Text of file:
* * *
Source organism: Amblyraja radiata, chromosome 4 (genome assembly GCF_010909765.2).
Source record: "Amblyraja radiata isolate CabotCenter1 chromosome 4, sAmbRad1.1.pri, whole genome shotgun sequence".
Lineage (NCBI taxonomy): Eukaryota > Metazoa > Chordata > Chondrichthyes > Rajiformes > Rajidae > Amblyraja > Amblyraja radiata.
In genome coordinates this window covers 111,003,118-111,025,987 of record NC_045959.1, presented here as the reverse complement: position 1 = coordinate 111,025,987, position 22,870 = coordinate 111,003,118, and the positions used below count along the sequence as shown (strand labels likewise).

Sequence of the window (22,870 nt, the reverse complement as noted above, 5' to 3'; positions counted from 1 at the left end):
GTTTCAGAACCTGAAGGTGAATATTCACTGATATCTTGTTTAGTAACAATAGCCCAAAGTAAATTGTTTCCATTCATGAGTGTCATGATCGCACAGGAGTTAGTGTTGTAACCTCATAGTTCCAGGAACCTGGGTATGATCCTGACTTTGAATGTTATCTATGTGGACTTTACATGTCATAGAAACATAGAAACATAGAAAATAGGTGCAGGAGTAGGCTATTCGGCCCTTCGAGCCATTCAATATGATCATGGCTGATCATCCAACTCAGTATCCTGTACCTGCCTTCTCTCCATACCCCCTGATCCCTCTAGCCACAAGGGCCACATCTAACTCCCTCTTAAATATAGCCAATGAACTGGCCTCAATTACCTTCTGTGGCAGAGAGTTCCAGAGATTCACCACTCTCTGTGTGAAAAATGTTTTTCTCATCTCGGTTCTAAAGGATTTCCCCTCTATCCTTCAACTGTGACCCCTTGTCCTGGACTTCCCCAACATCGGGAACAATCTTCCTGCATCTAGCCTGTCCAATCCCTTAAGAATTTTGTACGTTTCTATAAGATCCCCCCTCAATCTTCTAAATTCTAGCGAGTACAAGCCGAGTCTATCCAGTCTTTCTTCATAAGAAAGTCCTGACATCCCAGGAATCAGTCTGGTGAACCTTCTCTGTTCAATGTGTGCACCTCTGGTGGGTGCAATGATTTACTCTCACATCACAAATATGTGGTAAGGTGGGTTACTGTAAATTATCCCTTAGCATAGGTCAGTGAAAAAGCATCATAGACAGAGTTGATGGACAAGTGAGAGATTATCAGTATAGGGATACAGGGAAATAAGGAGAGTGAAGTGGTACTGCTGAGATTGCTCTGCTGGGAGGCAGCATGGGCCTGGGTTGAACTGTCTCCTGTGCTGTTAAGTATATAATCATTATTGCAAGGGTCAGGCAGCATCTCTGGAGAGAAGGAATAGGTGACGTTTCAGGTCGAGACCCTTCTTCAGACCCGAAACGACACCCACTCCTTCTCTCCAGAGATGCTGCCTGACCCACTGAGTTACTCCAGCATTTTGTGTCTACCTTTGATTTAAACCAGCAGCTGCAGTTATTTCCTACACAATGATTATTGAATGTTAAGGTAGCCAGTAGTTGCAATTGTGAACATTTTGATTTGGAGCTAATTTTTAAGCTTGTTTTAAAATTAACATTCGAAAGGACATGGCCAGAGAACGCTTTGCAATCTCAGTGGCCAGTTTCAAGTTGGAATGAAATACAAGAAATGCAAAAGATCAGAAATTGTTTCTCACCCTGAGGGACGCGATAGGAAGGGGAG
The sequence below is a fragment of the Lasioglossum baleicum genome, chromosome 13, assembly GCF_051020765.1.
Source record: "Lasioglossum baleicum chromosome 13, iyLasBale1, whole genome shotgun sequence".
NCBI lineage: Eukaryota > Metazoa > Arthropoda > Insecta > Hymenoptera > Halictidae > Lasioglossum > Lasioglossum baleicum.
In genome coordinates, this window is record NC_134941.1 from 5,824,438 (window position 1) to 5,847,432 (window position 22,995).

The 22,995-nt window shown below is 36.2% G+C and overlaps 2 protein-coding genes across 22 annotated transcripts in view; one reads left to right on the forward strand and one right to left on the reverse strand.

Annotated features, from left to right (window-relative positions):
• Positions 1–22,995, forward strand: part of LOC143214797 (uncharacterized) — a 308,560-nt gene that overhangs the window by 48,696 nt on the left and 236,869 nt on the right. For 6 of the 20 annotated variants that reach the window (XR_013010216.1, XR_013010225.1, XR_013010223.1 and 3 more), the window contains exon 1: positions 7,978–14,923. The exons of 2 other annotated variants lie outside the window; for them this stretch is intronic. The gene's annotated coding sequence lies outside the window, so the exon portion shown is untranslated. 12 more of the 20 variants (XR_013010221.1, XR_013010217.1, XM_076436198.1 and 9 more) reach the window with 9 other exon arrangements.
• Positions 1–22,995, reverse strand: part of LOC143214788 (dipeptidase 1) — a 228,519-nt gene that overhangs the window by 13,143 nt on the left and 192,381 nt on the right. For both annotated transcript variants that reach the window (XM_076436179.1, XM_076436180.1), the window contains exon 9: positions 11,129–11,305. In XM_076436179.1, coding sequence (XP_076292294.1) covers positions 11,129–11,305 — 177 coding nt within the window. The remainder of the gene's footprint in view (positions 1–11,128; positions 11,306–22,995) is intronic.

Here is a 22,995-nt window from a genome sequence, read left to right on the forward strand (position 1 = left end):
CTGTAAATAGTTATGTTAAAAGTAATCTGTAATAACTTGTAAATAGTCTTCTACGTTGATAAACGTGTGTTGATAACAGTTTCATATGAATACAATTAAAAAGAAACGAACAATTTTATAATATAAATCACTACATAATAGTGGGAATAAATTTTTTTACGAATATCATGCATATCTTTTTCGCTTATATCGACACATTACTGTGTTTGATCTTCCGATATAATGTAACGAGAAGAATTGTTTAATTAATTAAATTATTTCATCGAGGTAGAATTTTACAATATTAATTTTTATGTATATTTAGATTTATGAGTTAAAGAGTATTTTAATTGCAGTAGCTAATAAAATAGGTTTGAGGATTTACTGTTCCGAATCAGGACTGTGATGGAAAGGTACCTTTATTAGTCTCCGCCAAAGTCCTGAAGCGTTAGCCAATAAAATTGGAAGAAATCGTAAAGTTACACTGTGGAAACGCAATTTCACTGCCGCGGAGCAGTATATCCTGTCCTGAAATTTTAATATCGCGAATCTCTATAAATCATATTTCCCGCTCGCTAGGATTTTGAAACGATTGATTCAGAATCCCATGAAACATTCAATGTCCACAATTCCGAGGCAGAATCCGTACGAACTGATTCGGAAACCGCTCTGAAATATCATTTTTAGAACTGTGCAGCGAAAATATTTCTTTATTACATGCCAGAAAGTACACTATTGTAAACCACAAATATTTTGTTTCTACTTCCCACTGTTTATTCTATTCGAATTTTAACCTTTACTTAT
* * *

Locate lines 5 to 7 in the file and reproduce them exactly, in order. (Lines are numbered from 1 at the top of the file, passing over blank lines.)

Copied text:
Sequence of the window (22,870 nt, the reverse complement as noted above, 5' to 3'; positions counted from 1 at the left end):
GTTTCAGAACCTGAAGGTGAATATTCACTGATATCTTGTTTAGTAACAATAGCCCAAAGTAAATTGTTTCCATTCATGAGTGTCATGATCGCACAGGAGTTAGTGTTGTAACCTCATAGTTCCAGGAACCTGGGTATGATCCTGACTTTGAATGTTATCTATGTGGACTTTACATGTCATAGAAACATAGAAACATAGAAAATAGGTGCAGGAGTAGGCTATTCGGCCCTTCGAGCCATTCAATATGATCATGGCTGATCATCCAACTCAGTATCCTGTACCTGCCTTCTCTCCATACCCCCTGATCCCTCTAGCCACAAGGGCCACATCTAACTCCCTCTTAAATATAGCCAATGAACTGGCCTCAATTACCTTCTGTGGCAGAGAGTTCCAGAGATTCACCACTCTCTGTGTGAAAAATGTTTTTCTCATCTCGGTTCTAAAGGATTTCCCCTCTATCCTTCAACTGTGACCCCTTGTCCTGGACTTCCCCAACATCGGGAACAATCTTCCTGCATCTAGCCTGTCCAATCCCTTAAGAATTTTGTACGTTTCTATAAGATCCCCCCTCAATCTTCTAAATTCTAGCGAGTACAAGCCGAGTCTATCCAGTCTTTCTTCATAAGAAAGTCCTGACATCCCAGGAATCAGTCTGGTGAACCTTCTCTGTTCAATGTGTGCACCTCTGGTGGGTGCAATGATTTACTCTCACATCACAAATATGTGGTAAGGTGGGTTACTGTAAATTATCCCTTAGCATAGGTCAGTGAAAAAGCATCATAGACAGAGTTGATGGACAAGTGAGAGATTATCAGTATAGGGATACAGGGAAATAAGGAGAGTGAAGTGGTACTGCTGAGATTGCTCTGCTGGGAGGCAGCATGGGCCTGGGTTGAACTGTCTCCTGTGCTGTTAAGTATATAATCATTATTGCAAGGGTCAGGCAGCATCTCTGGAGAGAAGGAATAGGTGACGTTTCAGGTCGAGACCCTTCTTCAGACCCGAAACGACACCCACTCCTTCTCTCCAGAGATGCTGCCTGACCCACTGAGTTACTCCAGCATTTTGTGTCTACCTTTGATTTAAACCAGCAGCTGCAGTTATTTCCTACACAATGATTATTGAATGTTAAGGTAGCCAGTAGTTGCAATTGTGAACATTTTGATTTGGAGCTAATTTTTAAGCTTGTTTTAAAATTAACATTCGAAAGGACATGGCCAGAGAACGCTTTGCAATCTCAGTGGCCAGTTTCAAGTTGGAATGAAATACAAGAAATGCAAAAGATCAGAAATTGTTTCTCACCCTGAGGGACGCGATAGGAAGGGGAG
The sequence below is a fragment of the Lasioglossum baleicum genome, chromosome 13, assembly GCF_051020765.1.